Wednesday, February 17, 2016

When you're winged by an editor's feedback

A subject that frustrates editors and writers alike is that of feedback on work.

Some writers want feedback. They’ve read, undoubtedly, about our literary forebears, and they want to be in on that long tradition of written correspondence that helped to shape many major writers’ work. There are countless examples of editors who nurtured writers, and of writers who nurtured younger writers, à la Rainer Maria Rilke’s Letters to a Young Poet.

The problem is that editors of journals don’t really have the time to correspond with most submitters, even very promising ones. Inevitably, a lot of writers await decisions, and editors have a responsibility to communicate with them. Careful, detailed responses on the strengths and weaknesses of work require reflection and time—time that most editors simply don’t have.

As a result, well-meaning editors often dash off a quick sentence of advice, and this sort of feedback can be perplexing because of its brevity. It falls short of the sort of relationship that some writers are hoping for, and yet most editors don’t risk saying too much out of fear it could be misconstrued. I’ve known many writers to become very offended by the sentence of suggestion that some editors scrawl at the end of a rejection message. And those who are open to criticism may take the product of a few seconds of attention entirely too much to heart.

A reader sent me the text of a recent rejection slip he received on a story he submitted to a journal. I think it’s an excellent example of the blunderbuss approach of editors who strive to be personal but who lack the time to make a proper connection. Here it is:

Thanks very much for sending this story to [journal name]. Unfortunately, it's not quite right for us. The sense of detail felt vivid, but the opening felt to me predominantly description and summary of Anika's relationship situation, without as much tinges of emotion or attitude or drive from her or acuteness in her situation as I needed for it to seize me.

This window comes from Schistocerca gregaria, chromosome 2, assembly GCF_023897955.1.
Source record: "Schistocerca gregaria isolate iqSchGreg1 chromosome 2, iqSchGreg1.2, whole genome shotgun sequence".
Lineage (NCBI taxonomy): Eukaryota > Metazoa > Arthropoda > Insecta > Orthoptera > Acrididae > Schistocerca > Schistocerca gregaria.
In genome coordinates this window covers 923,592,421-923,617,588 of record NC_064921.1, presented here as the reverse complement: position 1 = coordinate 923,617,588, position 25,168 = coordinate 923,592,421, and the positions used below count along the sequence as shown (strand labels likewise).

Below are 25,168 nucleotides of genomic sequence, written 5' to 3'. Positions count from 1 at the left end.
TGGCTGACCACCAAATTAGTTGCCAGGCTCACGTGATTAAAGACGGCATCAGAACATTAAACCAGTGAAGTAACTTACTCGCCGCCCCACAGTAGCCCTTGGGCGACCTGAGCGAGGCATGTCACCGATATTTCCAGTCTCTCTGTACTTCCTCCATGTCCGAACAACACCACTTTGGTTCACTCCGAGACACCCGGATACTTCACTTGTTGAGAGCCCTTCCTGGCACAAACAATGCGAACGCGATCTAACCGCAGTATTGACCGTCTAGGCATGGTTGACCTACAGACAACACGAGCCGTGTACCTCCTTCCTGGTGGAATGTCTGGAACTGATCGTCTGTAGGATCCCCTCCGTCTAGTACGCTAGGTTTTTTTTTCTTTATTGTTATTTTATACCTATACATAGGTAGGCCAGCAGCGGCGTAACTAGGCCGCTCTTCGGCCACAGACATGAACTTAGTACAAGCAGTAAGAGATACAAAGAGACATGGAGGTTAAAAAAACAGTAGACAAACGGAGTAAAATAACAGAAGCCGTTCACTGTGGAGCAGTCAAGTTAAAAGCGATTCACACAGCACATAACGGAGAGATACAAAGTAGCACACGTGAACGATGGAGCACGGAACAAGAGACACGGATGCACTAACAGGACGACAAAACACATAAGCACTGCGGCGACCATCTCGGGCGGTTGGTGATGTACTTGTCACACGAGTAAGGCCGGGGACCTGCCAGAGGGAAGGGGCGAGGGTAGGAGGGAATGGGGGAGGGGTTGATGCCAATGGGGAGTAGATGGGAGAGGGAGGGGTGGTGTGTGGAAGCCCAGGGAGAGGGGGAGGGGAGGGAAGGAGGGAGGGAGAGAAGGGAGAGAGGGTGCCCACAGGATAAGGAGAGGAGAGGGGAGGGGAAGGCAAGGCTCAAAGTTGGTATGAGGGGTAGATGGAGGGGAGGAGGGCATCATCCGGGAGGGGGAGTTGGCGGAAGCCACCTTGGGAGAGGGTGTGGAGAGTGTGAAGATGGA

We appreciate your interest in our magazine. Please feel free to submit other work in the future.



Let’s take a few minutes to break this down.

First, the editor thanks the writer, as he absolutely should for all work entrusted to him, good or bad. It’s a polite and businesslike note, and the decision to reject the work is stated early; I do hate weeding through a long note to arrive at the verdict, which is the only information I’m actually interested in.

Doesn’t this rejection feel an awful lot like poor workshop feedback? It’s a formula I call “faint praise + but.” The editor says, “The sense of detail felt vivid, but …..” In truth, it is much easier to explain what is not working than to describe what is. But what would be intellectual laziness in a workshop is acceptable in a rejection slip, I suppose, since the information is being provided to justify the work’s refusal.

But what follows the “but” here is a mess. Look at this clause! “The opening felt to me predominantly description and summary of Anika's relationship situation, without as much tinges of emotion or attitude or drive from her or acuteness in her situation as I needed for it to seize me.” It keeps rolling out, and is complicated by the error with the word “much” where “many” is called for. To untangle this sentence and say it directly, the editor wants to feel something from the opening, but finds only straight information.

Of course, there is no universal law that requires an intro to be fraught with emotion, and the fact is that this editor went into the story with desires that didn’t match the author’s purpose. That’s fine; we often have personal preferences that drive our decision-making. As literary editors, though, I think it is incumbent upon us to use the language as well as we can to get our point across. Such messy prose signals messy and off-the-cuff thinking, and the writer doesn’t benefit greatly from this long syntactical fart.

The most important part of this rejection comes in the last sentence: “Please feel free to submit other work in the future.” I must reiterate this as many times as I can: Editors don’t ask to see more work if they don’t mean it. We have plenty. “Please feel free to submit” is a less hearty invitation than “Please submit.” It’s a free country, after all. But I’d take this editor at his word and send again, were I this writer—except I really wouldn’t, because I’d want to be treated with a little bit more care.

For myself, I don’t want feedback—just a simple yes or no. While I mentioned workshops earlier, it’s important to remember that submissions are not there for workshopping. When we submit, we consider the work finished. It may be good or it may be bad, but it’s not a work in progress. It’s possible that some of us are sending out drafts, but if so, we’re wasting a lot of people’s time.

A conversation about a piece of writing is a lovely thing, and often a helpful one. If editors don’t wish to have a relationship with writers, they should abstain from writing a quick sentence in place of a conversation. For me, at least, the editor’s verdict is sufficient feedback.

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